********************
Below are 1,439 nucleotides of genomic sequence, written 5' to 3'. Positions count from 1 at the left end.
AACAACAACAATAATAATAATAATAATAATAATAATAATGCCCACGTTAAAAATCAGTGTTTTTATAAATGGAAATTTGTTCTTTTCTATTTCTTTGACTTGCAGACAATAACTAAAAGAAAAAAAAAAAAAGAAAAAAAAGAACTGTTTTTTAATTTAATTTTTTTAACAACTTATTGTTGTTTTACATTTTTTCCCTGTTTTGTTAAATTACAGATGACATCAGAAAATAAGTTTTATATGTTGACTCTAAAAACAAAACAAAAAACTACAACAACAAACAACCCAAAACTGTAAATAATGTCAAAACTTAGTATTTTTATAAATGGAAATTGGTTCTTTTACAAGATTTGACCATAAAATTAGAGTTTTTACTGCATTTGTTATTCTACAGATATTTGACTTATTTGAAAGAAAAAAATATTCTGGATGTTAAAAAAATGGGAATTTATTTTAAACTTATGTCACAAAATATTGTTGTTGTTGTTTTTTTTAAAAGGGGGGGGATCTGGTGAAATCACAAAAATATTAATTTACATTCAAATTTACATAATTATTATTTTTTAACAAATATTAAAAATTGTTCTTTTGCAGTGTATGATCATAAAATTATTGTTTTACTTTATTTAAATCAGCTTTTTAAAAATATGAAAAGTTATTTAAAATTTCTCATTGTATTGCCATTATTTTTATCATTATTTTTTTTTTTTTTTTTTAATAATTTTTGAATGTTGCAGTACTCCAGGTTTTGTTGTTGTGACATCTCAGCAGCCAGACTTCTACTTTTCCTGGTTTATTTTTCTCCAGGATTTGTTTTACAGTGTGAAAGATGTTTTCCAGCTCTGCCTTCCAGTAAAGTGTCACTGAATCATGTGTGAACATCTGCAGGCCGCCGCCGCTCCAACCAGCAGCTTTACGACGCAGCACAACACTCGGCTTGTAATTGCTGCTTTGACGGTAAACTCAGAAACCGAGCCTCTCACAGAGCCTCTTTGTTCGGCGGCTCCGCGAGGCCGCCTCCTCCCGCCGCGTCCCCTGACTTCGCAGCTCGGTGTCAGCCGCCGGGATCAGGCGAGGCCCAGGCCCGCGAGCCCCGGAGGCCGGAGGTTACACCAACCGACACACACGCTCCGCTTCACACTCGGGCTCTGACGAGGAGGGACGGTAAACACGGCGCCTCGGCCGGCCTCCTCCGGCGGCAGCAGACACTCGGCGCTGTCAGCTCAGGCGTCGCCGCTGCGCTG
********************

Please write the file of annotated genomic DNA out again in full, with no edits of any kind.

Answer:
Below are 1,439 nucleotides of genomic sequence, written 5' to 3'. Positions count from 1 at the left end.
AACAACAACAATAATAATAATAATAATAATAATAATAATGCCCACGTTAAAAATCAGTGTTTTTATAAATGGAAATTTGTTCTTTTCTATTTCTTTGACTTGCAGACAATAACTAAAAGAAAAAAAAAAAAAGAAAAAAAAGAACTGTTTTTTAATTTAATTTTTTTAACAACTTATTGTTGTTTTACATTTTTTCCCTGTTTTGTTAAATTACAGATGACATCAGAAAATAAGTTTTATATGTTGACTCTAAAAACAAAACAAAAAACTACAACAACAAACAACCCAAAACTGTAAATAATGTCAAAACTTAGTATTTTTATAAATGGAAATTGGTTCTTTTACAAGATTTGACCATAAAATTAGAGTTTTTACTGCATTTGTTATTCTACAGATATTTGACTTATTTGAAAGAAAAAAATATTCTGGATGTTAAAAAAATGGGAATTTATTTTAAACTTATGTCACAAAATATTGTTGTTGTTGTTTTTTTTAAAAGGGGGGGGATCTGGTGAAATCACAAAAATATTAATTTACATTCAAATTTACATAATTATTATTTTTTAACAAATATTAAAAATTGTTCTTTTGCAGTGTATGATCATAAAATTATTGTTTTACTTTATTTAAATCAGCTTTTTAAAAATATGAAAAGTTATTTAAAATTTCTCATTGTATTGCCATTATTTTTATCATTATTTTTTTTTTTTTTTTTTAATAATTTTTGAATGTTGCAGTACTCCAGGTTTTGTTGTTGTGACATCTCAGCAGCCAGACTTCTACTTTTCCTGGTTTATTTTTCTCCAGGATTTGTTTTACAGTGTGAAAGATGTTTTCCAGCTCTGCCTTCCAGTAAAGTGTCACTGAATCATGTGTGAACATCTGCAGGCCGCCGCCGCTCCAACCAGCAGCTTTACGACGCAGCACAACACTCGGCTTGTAATTGCTGCTTTGACGGTAAACTCAGAAACCGAGCCTCTCACAGAGCCTCTTTGTTCGGCGGCTCCGCGAGGCCGCCTCCTCCCGCCGCGTCCCCTGACTTCGCAGCTCGGTGTCAGCCGCCGGGATCAGGCGAGGCCCAGGCCCGCGAGCCCCGGAGGCCGGAGGTTACACCAACCGACACACACGCTCCGCTTCACACTCGGGCTCTGACGAGGAGGGACGGTAAACACGGCGCCTCGGCCGGCCTCCTCCGGCGGCAGCAGACACTCGGCGCTGTCAGCTCAGGCGTCGCCGCTGCGCTG